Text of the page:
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March 12, 2010 / Chersti Nieveen

analysis: the shadow in the north

Warning: This analysis may contain spoilers. I take an in-depth look at what makes this book work and why. And it may only be helpful if you’ve actually read the book. However, continue reading at your own risk. For more information on the Friday Analysis, go here.

THE SHADOW IN THE NORTH by Philip Pullman

For the history of the books or more general information, click here. For a synopsis, click here.

For this book I’d love to talk about DESCRIPTION.

Mrs. Mooney’s house was  a crazy, stinking, tottering ruin, kept from falling into Allen’s Yard only by the fact that there was no room for it to fall into. The little light that reached the court from outside and from the dim windows of the house showed that the floor of it was little better than a cesspool…

What works: This is an amazing description that not only lets you visualize the place, you can even smell it. And it’s not the prettiest picture. The character descriptions are the same.

If you called at Burton Street and sat for a portrait, the photographer who’d take it, as likely as not, would be a dark, solidly built young man by the name of Charles Bertram, of whom Webster Garland thought very highly: he was imaginative and skillful, and his portraits caught a real air of life and movement.

Why it works: it works because it doesn’t stop the flow in the narration. It adds to the story’s flavor. If you’ve read the story, the description is in the same narrative voice as the rest of the story.

Hard Rule:

  1. Keep your descriptions short (sometimes even just one to two sentences works) and concise.
  2. Sprinkle your descriptive sentences throughout the narration. Don’t bring it in all in the first paragraph.
  3. Pick your words carefully. If you notice, Pullman used precise adjectives to describe the house. To describe the yard, Pullman uses the word “cesspool” instead of saying it was a wet, muddy, smelly yard running with sludge, it’s all combined into this one word.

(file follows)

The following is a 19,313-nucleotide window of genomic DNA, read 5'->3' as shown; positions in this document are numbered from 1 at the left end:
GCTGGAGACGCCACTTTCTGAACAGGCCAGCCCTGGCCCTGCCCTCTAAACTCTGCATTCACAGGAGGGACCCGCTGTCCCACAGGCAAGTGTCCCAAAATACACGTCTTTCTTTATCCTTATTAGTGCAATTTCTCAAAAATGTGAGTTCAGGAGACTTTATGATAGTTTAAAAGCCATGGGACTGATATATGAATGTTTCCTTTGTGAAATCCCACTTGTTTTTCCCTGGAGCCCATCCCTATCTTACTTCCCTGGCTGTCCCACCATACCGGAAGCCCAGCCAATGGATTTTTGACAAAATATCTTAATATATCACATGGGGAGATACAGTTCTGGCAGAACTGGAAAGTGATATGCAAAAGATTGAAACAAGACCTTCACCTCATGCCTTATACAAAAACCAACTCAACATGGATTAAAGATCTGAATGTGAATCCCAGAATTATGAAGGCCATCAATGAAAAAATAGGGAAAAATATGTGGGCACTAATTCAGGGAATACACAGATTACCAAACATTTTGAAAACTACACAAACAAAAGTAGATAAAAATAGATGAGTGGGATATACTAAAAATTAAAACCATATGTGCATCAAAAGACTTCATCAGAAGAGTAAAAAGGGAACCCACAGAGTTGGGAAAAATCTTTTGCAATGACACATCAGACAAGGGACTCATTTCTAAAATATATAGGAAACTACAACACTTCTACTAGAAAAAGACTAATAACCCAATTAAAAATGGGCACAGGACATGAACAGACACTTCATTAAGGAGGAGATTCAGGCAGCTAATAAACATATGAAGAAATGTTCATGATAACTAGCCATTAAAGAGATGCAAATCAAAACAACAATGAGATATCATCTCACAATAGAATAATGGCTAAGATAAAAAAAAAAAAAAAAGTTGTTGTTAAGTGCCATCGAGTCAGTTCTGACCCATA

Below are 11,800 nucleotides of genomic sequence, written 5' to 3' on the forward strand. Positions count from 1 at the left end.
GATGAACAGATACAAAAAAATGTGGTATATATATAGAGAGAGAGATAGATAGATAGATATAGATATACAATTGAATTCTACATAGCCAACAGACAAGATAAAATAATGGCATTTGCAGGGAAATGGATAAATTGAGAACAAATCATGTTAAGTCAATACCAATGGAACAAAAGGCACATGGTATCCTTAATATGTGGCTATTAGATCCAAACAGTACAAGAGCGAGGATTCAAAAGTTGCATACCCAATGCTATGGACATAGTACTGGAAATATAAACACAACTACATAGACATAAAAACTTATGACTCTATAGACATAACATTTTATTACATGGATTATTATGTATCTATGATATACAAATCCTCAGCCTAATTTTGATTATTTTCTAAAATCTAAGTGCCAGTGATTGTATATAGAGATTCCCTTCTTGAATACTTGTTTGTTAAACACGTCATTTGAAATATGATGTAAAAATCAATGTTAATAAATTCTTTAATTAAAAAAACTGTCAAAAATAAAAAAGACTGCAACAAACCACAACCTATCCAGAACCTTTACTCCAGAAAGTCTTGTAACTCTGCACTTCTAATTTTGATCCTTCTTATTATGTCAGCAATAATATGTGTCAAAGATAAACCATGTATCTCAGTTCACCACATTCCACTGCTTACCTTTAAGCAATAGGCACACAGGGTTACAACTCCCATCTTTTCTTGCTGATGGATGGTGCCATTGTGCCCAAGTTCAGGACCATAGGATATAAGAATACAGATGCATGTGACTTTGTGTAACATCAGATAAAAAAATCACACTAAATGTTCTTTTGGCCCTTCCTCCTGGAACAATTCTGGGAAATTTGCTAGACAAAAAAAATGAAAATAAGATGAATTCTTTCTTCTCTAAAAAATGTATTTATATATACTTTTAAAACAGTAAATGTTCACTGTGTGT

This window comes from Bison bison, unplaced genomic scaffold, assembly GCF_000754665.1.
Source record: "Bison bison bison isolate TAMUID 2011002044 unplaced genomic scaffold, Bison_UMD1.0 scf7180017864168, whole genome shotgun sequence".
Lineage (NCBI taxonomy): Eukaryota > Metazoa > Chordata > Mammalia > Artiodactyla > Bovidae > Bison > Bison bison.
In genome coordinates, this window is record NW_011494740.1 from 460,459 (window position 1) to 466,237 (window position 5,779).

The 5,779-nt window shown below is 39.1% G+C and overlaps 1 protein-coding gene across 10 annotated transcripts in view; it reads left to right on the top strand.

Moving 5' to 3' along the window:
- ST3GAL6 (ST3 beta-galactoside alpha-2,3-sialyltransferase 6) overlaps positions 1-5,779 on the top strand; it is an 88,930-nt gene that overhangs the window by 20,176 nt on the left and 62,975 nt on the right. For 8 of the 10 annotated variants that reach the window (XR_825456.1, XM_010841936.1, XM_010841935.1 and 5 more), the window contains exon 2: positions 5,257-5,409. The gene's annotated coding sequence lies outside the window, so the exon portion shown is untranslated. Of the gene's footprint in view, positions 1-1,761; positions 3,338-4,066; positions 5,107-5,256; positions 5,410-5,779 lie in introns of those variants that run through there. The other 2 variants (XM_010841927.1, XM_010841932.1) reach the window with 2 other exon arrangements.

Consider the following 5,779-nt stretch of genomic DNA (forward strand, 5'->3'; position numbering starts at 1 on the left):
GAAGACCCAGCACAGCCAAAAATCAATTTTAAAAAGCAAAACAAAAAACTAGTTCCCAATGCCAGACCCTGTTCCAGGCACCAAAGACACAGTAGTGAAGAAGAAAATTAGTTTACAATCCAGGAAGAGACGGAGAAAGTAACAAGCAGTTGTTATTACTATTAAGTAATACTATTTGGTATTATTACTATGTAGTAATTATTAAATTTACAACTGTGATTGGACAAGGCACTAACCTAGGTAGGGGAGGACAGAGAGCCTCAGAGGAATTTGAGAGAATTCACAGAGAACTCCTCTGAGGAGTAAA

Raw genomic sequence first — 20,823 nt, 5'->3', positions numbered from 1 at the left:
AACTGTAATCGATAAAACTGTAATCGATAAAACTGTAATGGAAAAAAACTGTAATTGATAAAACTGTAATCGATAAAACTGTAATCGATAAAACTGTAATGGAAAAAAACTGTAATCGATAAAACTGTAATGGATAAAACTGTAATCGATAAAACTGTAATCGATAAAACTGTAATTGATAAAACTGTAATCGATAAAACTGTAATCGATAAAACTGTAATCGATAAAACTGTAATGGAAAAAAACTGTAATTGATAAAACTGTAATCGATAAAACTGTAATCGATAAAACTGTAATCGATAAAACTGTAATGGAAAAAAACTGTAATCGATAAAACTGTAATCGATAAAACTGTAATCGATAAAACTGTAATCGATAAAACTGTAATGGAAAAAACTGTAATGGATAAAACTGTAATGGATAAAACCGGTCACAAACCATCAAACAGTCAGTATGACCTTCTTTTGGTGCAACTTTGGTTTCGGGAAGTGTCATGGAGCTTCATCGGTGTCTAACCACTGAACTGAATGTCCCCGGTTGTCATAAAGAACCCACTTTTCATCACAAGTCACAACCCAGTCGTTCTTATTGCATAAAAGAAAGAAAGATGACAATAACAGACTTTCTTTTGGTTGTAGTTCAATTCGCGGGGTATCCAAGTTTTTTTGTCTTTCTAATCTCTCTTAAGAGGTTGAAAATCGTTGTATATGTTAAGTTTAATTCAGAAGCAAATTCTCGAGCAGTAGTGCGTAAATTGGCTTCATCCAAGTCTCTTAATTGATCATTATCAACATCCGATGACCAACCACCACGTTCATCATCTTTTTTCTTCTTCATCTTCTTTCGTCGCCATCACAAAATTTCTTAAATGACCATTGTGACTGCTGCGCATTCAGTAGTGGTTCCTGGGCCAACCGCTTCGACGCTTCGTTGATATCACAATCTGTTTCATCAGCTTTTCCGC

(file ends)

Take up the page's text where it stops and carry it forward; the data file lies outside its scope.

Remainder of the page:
4. Bring in all five senses. Pullman uses adjectives that bring in more than one sense. “Crazy” implies noisy as well as messy. When the floor is described as a “cesspool,” it lets you see the muddy, wet ground as well as bringing in the smell.

Bring it home: So now let’s apply this to your writing. Here’s a little writing exercise  Write a description of the pictures you see below. Write what you see. Make sure you use all five senses.

Okay, now go back and look at your paragraph. Circle all the words that describe the picture. Can you find a better word to use? Use a thesaurus to open your mind, if you need.

Next, write a scene that involves the description. Make sure you pepper those descriptions throughout the scene. (Bonus point: did you make sure that any characters you used in your scenes also had descriptions?)

So now that you’ve done this, you might be asking: great, now what? Now go apply this to your own writing–and if you want some feed back, feel free to email your descriptive scenes to me!

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